We’re in the midst of one of the worst financial crises this country has ever faced. Millions of people are struggling to get by everyday. They’re losing their homes, can’t afford health insurance and, no matter how hard they look, can’t find a job. The political landscape doesn’t paint a picture of promise. Our country is neck deep in debt, involved in unjust occupations overseas and our two main political parties are gridlocked in disagreement, seemingly too busy playing the political game to effectively advocate for the betterment of the American people. To sum it up, these are trying times.
How is one supposed to escape from all of that? Well, my preferred way of doing that is by watching the Celtics. I’ve been a diehard fan my whole life, and every offseason, I’m counting down the days until the season tips off in November. Only this year, it’s different. This year there might not be an NBA season. And why not? Greed. The owners and players are too busy arguing about how to split up the money to play basketball. There is no sympathetic party here. I don’t sympathize with millionaire owners who had the money to spare to buy an NBA team, and I don’t sympathize with players paid millions of dollars a year to play a game that they love. Both of these parties are in amazing positions, and for that, they should be eternally grateful.
This lockout is upsetting to me on many levels. One, as was aforementioned, this is not a time of affluence. The NBA is a multimillion dollar business, and that the two sides are so focused on their own wallets that they can’t come to an agreement in a situation where there is an abundance of money is reprehensible. Owners and players alike are displaying not only a disconnect from reality, but an insensitivity to the plight of millions of Americans struggling to keep the lights on and food on their tables. For that, both sides should be ashamed. Yes, I love my Celtics and Paul Pierce has been a role model of mine for years- but my sister is also a role model of mine. She’s a teacher. The money she brings in pales in comparison to the lowest NBA contract, and I’ve never heard her complain. She’s certainly never refused to work because she wanted more money and it should also be added that she puts in long hours that go uncompensated.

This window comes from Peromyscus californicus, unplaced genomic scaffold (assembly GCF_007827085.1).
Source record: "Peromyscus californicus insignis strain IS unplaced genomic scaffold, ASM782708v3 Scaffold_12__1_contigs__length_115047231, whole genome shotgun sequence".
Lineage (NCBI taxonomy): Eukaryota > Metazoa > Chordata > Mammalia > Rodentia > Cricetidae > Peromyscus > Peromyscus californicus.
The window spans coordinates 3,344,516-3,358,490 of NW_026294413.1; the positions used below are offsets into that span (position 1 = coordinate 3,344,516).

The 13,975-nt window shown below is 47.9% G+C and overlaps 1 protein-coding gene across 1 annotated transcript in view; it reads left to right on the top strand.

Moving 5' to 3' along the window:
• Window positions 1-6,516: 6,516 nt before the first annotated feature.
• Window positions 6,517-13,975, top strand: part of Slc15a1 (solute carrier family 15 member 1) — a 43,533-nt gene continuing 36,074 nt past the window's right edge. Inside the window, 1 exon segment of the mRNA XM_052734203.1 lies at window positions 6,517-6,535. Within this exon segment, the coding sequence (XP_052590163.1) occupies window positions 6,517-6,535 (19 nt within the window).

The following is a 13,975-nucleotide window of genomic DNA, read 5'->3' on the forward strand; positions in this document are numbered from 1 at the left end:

I’m also upset because, along with stadium workers and sports journalists, the fans are among the victims here. I’d like to take a second to point out that there would be no money to squabble over were it not for the fans. It’s the fans who spend their hard earned money on tickets and jerseys, and it’s fans who tune in at home, making multimillion dollar TV contracts a possibility. And you know what? I’ve invested far more than my money in the NBA. I’ve invested my time and my heart. I’ve been a Celtics fan my whole life, and frankly, they sucked for my entire life until 4 years ago. So not only did I put my money towards supporting a bad team, but I put in my time. When Paul Pierce was stabbed, I left school in tears, worried sick to my stomach. And you know what? In 2009, when Kevin Garnett injured his knee and nobody knew if he was going to come back? My whole family was worried sick. And it wasn’t just that we were worried that he wasn’t going to be able to play in the playoffs. No, we actually care about Kevin Garnett. We see the blood, sweat and tears that he puts in to this team, and we see his fierce loyalty and dedication. For that, we love him, and to see him sidelined and in pain, hurt us. We were worried about Kevin Garnett the person, not Kevin Garnett, number 5.
It seems that owners and players alike have forgotten that there would be no NBA without the fans. Ever since I was old enough to realize the ridiculous amount of money that players make and that owners invest, I’ve had to compartmentalize in my mind and shove the money aside to justify supporting the league. I just want to watch basketball, and I’d appreciate it if the NBA could let me do that, without the greed of both sides completely staining the experience.
White racist notions are so deep-rooted
within capitalist society that the failure of
African agriculture to advance was put down
to the inherent inferiority of the African. It
would be much truer to say that it was due to
the white intruders, although the basic explanation
is to be found not in the personal ill-will
of the colonialists or in their racial origin, but
rather in the organized viciousness of the capitalist/
The joke is on us.
At the Reagan Library debate in California, attendees memorably broke into a spontaneous round of applause in support of Rick Perry’s record on the death penalty. At last week’s debate in Tampa, a handful of audience members cheered the prospect of a man without health insurance being left to…